POWER to the people27 February 1998
The change of government has meant a change of emphasis—with greater focus on employee rights. The chief developments are explained by Jonathan Exten-Wright, a partner in the employment department of law firm Dibb Lupton Alsop.
Now that the government has signed the Social Chapter of the Maastricht Treaty, two European Directives will become applicable to the UK.
The first of these is the Parental Leave Directive. It must be implemented by June 1998 and entitles both male and female workers to a minimum of three months unpaid leave, following the birth or adoption of a child, to enable them to care for that child. That unpaid leave may be taken up to eight years after the birth or adoption and is in addition to the entitlement to maternity leave.
Signing up to the Social Chapter makes the UK subject to the European Works Councils Directive.
The Directive already affects some UK employers, and some have already set up voluntary arrangements. It will enhance the rights to information and consultation for employees of UK based multi-nationals with more than 1000 employees and with at least 150 employees based in two different European Economic Area states.
The Directive sets out a model for a works council, requiring meetings with representatives at least once a year, a place for such a meeting to be provided, and the giving of “trans-national” information to workers’ representatives. If requested by employees’ representatives or by at least 100 employees, the employer must set up a special negotiating body to try and establish a works council in line with the Directive.
Atypical working structures
Signing up to the Social Chapter also embraces a number of Directives currently in the pipeline. One relates to “atypical” workers—part-timers and temporary staff.
This Directive accords with the general expansion of part-timer’s rights under European case law, so that they may no longer be treated differently from full-timers, in most respects.
It also provides for pro rata protection, restricts the use of fixed term contracts, and expects recourse to “ordinary” full-time contracts as the norm.
There is also a Directive on the burden of proof in sex discrimination cases. The proposed implementation date is January 2001. This would require amendment of the relevant sex discrimination and equal pay legislation in the UK, so that an individual has only to show that there is a case for sex discrimination and the burden would then pass to the employer to prove that discrimination had not taken place. It would be the person bringing the claim, and not the employer, who would have the benefit of the doubt.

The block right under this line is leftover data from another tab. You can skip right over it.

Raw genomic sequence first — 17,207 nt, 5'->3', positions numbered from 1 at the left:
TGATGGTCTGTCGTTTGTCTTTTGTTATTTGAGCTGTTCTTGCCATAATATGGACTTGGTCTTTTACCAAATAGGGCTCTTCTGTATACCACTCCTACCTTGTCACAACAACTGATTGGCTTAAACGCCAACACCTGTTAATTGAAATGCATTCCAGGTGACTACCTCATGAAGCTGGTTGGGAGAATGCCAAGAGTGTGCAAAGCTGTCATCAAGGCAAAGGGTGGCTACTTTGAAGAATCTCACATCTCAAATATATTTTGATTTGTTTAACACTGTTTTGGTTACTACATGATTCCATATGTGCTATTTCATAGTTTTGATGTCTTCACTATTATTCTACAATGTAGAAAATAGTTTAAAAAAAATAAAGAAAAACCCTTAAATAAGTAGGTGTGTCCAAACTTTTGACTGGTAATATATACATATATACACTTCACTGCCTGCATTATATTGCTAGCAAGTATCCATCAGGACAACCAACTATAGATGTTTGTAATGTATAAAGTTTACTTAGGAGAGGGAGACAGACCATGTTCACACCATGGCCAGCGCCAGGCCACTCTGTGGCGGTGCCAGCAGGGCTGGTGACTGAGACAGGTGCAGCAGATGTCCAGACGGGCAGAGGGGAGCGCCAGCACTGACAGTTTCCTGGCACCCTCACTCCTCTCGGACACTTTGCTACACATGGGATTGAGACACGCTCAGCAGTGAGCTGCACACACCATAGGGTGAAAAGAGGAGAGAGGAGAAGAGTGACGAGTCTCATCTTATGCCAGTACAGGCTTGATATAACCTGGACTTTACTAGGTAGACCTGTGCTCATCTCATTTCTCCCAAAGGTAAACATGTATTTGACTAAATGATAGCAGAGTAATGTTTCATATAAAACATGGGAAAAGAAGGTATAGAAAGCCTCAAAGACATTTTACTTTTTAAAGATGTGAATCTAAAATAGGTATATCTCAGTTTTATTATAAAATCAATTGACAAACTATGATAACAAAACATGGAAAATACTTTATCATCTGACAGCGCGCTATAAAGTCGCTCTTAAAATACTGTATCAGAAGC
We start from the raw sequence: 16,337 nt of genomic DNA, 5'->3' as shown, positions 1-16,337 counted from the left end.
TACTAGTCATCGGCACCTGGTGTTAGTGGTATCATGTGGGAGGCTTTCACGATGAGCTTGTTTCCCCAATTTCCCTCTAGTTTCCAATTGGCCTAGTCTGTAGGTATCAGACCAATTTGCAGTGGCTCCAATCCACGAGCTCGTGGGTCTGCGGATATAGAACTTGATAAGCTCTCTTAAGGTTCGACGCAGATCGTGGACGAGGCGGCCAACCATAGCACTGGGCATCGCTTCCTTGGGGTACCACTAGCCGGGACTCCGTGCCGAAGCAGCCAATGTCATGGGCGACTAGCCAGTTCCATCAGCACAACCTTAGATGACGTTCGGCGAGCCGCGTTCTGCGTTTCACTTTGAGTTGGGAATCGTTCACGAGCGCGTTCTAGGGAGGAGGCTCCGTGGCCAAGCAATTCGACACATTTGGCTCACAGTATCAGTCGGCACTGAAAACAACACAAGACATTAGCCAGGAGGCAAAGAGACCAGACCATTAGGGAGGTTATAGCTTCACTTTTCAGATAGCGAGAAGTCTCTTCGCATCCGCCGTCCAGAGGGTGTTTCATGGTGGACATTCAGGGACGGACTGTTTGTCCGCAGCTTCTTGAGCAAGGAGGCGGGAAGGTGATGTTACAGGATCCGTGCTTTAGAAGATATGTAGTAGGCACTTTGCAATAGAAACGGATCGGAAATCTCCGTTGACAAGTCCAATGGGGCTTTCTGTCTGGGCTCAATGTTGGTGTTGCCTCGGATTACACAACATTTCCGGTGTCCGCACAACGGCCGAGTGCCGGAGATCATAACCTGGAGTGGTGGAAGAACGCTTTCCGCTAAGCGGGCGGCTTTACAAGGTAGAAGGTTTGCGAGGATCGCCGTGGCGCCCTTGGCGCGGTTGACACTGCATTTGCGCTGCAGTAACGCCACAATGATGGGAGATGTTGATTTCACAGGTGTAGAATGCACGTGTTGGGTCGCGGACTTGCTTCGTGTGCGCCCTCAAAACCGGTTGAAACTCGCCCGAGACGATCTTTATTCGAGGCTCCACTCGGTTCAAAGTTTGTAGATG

Working Time Directive
The Working Time Directive is now in force and provides for a maximum 48-hour week, with minimum rest periods and protection for night shift workers, as well as a minimum period of paid annual leave.
What is clear is that there will be an impact on the timing of breaks, shift work, night work and overtime where it is utilised. This will affect staff scheduling, particularly in those businesses which involve annual hours, and an early dialogue with recognised unions may prove beneficial.
It seems fairly certain that with the introduction of an entitlement to a minimum period of paid holiday each year, accrued holiday pay schemes will become a thing of the past.
The new Young Workers Directive protects those under 18, providing a minimum working age of 15 years, and regulating hours for adolescents between those ages. Work by children is prohibited except in categories of “light work”, with specific limitations on working time.
The Labour government’s manifesto made it clear that the key elements of the 1980s trade union reforms were to remain in place: in other words, ballots, picketing and industrial action. For the latter, Labour proposes to remove the employee’s protection, whereby the dismissal of workers on strike will not constitute an unfair dismissal.
Another proposal is to make recognition of trade unions compulsory where more than 50% of the workforce vote in favour of representation by a trade union. That legal obligation to recognise trade unions will embrace recognition for collective bargaining purposes as to pay, hours, holidays and training.
In addition, the Labour government proposes to enhance the right not to be discriminated against by employers on the basis of trade union membership.
Unfair dismissal protection remains available to those who have two years’ continuity of employment. Labour has also stated it will abolish checks previously required by employers of employees as laid down in the Asylum and Immigration Act 1996 (section 8). In Labour’s view this need to check an employee’s nationality risks race discrimination.
The Labour government is committed to rendering age discrimination unlawful, but has not yet issued proposals on the type of measures that will be adopted. It is not clear whether this will follow the recent disability legislation or the old race/sex discrimination legislation.
Following the Institute of Personnel Development’s statement on the negative impact of ageism in the selection process, combined with its policy to refuse advertisements which contain age limits and the growing public campaign decrying the trend of allegedly throwing those over 40 onto the industrial scrap heap, it seems that more employers are adopting a voluntary code and including anti-ageism as part of their equal opportunities policies.